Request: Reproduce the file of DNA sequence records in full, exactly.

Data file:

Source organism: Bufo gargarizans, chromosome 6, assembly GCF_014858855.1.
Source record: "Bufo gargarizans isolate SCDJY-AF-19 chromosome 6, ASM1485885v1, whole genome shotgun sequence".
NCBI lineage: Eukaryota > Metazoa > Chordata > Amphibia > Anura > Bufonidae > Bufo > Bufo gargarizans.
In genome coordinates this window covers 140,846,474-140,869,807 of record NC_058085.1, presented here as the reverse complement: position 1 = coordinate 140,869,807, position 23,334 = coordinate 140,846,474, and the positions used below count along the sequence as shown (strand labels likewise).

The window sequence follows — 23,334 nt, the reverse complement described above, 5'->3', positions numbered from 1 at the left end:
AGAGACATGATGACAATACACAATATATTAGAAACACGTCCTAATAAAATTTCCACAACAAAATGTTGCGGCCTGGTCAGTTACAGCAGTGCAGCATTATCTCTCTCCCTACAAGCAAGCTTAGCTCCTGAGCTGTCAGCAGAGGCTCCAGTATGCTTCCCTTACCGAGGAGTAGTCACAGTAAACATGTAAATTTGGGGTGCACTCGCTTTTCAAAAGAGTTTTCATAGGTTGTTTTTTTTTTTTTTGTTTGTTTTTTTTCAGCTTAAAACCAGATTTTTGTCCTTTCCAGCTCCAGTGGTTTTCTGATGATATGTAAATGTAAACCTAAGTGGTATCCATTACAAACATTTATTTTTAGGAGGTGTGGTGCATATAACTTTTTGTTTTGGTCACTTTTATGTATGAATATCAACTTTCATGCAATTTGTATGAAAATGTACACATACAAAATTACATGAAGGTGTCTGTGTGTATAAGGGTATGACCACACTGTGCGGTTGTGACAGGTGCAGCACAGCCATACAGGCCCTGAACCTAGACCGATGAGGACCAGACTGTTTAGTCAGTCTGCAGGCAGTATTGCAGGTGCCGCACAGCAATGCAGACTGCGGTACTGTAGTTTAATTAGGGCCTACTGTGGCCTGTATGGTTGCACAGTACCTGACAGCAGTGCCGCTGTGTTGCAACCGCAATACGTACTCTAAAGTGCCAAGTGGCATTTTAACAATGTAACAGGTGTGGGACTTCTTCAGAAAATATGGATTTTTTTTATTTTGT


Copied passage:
Source organism: Bufo gargarizans, chromosome 6, assembly GCF_014858855.1.
Source record: "Bufo gargarizans isolate SCDJY-AF-19 chromosome 6, ASM1485885v1, whole genome shotgun sequence".
NCBI lineage: Eukaryota > Metazoa > Chordata > Amphibia > Anura > Bufonidae > Bufo > Bufo gargarizans.
In genome coordinates this window covers 140,846,474-140,869,807 of record NC_058085.1, presented here as the reverse complement: position 1 = coordinate 140,869,807, position 23,334 = coordinate 140,846,474, and the positions used below count along the sequence as shown (strand labels likewise).

The window sequence follows — 23,334 nt, the reverse complement described above, 5'->3', positions numbered from 1 at the left end:
AGAGACATGATGACAATACACAATATATTAGAAACACGTCCTAATAAAATTTCCACAACAAAATGTTGCGGCCTGGTCAGTTACAGCAGTGCAGCATTATCTCTCTCCCTACAAGCAAGCTTAGCTCCTGAGCTGTCAGCAGAGGCTCCAGTATGCTTCCCTTACCGAGGAGTAGTCACAGTAAACATGTAAATTTGGGGTGCACTCGCTTTTCAAAAGAGTTTTCATAGGTTGTTTTTTTTTTTTTTGTTTGTTTTTTTTCAGCTTAAAACCAGATTTTTGTCCTTTCCAGCTCCAGTGGTTTTCTGATGATATGTAAATGTAAACCTAAGTGGTATCCATTACAAACATTTATTTTTAGGAGGTGTGGTGCATATAACTTTTTGTTTTGGTCACTTTTATGTATGAATATCAACTTTCATGCAATTTGTATGAAAATGTACACATACAAAATTACATGAAGGTGTCTGTGTGTATAAGGGTATGACCACACTGTGCGGTTGTGACAGGTGCAGCACAGCCATACAGGCCCTGAACCTAGACCGATGAGGACCAGACTGTTTAGTCAGTCTGCAGGCAGTATTGCAGGTGCCGCACAGCAATGCAGACTGCGGTACTGTAGTTTAATTAGGGCCTACTGTGGCCTGTATGGTTGCACAGTACCTGACAGCAGTGCCGCTGTGTTGCAACCGCAATACGTACTCTAAAGTGCCAAGTGGCATTTTAACAATGTAACAGGTGTGGGACTTCTTCAGAAAATATGGATTTTTTTTATTTTGT